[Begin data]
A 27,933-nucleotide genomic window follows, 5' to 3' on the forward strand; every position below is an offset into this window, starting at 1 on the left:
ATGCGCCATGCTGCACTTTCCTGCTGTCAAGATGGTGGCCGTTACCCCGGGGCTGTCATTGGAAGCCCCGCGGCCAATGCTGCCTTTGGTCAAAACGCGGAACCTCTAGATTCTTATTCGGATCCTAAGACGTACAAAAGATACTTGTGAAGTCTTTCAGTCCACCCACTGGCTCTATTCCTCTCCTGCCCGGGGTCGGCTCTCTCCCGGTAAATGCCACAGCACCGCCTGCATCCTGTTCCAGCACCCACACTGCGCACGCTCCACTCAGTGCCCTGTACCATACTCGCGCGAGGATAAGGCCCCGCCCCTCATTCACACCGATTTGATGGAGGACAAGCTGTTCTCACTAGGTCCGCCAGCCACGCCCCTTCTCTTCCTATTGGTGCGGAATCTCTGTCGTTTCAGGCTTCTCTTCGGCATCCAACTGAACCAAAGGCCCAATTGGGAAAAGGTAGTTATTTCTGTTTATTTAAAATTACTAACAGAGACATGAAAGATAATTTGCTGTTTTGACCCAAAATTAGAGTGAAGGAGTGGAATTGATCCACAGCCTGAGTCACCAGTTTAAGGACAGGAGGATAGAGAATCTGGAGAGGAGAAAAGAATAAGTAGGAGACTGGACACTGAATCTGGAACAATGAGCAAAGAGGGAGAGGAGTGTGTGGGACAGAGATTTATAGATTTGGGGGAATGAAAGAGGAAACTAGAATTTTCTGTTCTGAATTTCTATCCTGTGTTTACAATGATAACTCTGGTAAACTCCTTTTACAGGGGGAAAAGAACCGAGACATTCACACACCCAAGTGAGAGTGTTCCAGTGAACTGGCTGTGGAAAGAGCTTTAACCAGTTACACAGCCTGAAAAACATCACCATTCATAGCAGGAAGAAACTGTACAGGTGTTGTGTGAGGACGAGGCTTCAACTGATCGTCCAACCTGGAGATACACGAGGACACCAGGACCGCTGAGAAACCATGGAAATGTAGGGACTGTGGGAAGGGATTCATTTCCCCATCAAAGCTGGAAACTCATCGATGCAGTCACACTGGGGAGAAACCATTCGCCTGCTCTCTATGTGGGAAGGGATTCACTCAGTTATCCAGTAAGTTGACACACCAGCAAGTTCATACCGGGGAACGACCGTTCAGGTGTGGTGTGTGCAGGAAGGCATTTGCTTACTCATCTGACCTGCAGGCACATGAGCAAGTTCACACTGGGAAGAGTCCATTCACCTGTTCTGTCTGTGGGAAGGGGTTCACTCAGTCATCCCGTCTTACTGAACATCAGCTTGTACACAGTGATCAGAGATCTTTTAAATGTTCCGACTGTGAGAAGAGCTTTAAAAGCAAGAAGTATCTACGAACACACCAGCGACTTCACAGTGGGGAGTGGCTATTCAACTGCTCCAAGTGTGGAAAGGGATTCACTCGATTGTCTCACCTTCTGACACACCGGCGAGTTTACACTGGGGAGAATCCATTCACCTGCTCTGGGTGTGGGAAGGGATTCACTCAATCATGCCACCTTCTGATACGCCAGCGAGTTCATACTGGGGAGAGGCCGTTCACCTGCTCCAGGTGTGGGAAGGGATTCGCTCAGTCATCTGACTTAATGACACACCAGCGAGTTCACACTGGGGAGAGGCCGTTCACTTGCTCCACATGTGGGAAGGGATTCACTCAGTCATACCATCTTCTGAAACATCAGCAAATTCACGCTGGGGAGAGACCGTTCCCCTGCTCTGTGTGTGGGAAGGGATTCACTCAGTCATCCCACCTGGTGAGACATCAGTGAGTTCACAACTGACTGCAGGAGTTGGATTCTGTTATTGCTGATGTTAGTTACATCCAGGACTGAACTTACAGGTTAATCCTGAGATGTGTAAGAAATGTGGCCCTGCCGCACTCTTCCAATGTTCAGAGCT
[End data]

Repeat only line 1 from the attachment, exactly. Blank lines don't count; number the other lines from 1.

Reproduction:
A 27,933-nucleotide genomic window follows, 5' to 3' on the forward strand; every position below is an offset into this window, starting at 1 on the left: